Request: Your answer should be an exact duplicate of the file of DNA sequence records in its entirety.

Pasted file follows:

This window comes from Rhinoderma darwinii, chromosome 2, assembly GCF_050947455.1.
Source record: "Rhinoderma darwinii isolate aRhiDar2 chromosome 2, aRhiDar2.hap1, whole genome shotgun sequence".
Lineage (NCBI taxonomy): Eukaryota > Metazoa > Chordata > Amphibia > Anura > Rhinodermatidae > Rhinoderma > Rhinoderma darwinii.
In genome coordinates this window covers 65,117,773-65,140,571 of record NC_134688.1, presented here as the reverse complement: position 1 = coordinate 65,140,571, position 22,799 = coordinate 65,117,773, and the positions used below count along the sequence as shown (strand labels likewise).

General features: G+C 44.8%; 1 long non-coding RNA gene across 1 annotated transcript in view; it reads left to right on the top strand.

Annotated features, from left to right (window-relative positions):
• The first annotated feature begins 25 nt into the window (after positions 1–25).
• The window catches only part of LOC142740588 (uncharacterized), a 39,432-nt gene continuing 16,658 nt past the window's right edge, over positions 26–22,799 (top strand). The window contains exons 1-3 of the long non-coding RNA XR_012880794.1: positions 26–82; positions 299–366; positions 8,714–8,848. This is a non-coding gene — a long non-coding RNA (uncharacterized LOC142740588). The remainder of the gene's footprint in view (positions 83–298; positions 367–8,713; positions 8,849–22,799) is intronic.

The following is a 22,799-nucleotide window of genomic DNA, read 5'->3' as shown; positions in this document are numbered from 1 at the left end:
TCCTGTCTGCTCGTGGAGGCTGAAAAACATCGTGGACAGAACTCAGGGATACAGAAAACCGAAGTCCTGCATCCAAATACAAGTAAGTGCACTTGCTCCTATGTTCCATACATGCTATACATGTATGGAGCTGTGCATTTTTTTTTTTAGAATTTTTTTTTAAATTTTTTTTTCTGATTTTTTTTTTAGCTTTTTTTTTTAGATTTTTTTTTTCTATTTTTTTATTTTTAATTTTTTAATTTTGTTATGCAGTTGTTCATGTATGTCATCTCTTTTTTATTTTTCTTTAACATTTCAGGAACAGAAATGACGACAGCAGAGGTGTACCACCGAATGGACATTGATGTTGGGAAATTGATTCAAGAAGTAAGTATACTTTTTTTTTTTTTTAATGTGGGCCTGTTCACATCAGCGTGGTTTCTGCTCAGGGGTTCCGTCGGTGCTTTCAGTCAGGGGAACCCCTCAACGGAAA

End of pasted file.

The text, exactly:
This window comes from Rhinoderma darwinii, chromosome 2, assembly GCF_050947455.1.
Source record: "Rhinoderma darwinii isolate aRhiDar2 chromosome 2, aRhiDar2.hap1, whole genome shotgun sequence".
Lineage (NCBI taxonomy): Eukaryota > Metazoa > Chordata > Amphibia > Anura > Rhinodermatidae > Rhinoderma > Rhinoderma darwinii.
In genome coordinates this window covers 65,117,773-65,140,571 of record NC_134688.1, presented here as the reverse complement: position 1 = coordinate 65,140,571, position 22,799 = coordinate 65,117,773, and the positions used below count along the sequence as shown (strand labels likewise).

General features: G+C 44.8%; 1 long non-coding RNA gene across 1 annotated transcript in view; it reads left to right on the top strand.

Annotated features, from left to right (window-relative positions):
• The first annotated feature begins 25 nt into the window (after positions 1–25).
• The window catches only part of LOC142740588 (uncharacterized), a 39,432-nt gene continuing 16,658 nt past the window's right edge, over positions 26–22,799 (top strand). The window contains exons 1-3 of the long non-coding RNA XR_012880794.1: positions 26–82; positions 299–366; positions 8,714–8,848. This is a non-coding gene — a long non-coding RNA (uncharacterized LOC142740588). The remainder of the gene's footprint in view (positions 83–298; positions 367–8,713; positions 8,849–22,799) is intronic.

The following is a 22,799-nucleotide window of genomic DNA, read 5'->3' as shown; positions in this document are numbered from 1 at the left end:
TCCTGTCTGCTCGTGGAGGCTGAAAAACATCGTGGACAGAACTCAGGGATACAGAAAACCGAAGTCCTGCATCCAAATACAAGTAAGTGCACTTGCTCCTATGTTCCATACATGCTATACATGTATGGAGCTGTGCATTTTTTTTTTTAGAATTTTTTTTTAAATTTTTTTTTCTGATTTTTTTTTTAGCTTTTTTTTTTAGATTTTTTTTTTCTATTTTTTTATTTTTAATTTTTTAATTTTGTTATGCAGTTGTTCATGTATGTCATCTCTTTTTTATTTTTCTTTAACATTTCAGGAACAGAAATGACGACAGCAGAGGTGTACCACCGAATGGACATTGATGTTGGGAAATTGATTCAAGAAGTAAGTATACTTTTTTTTTTTTTTAATGTGGGCCTGTTCACATCAGCGTGGTTTCTGCTCAGGGGTTCCGTCGGTGCTTTCAGTCAGGGGAACCCCTCAACGGAAA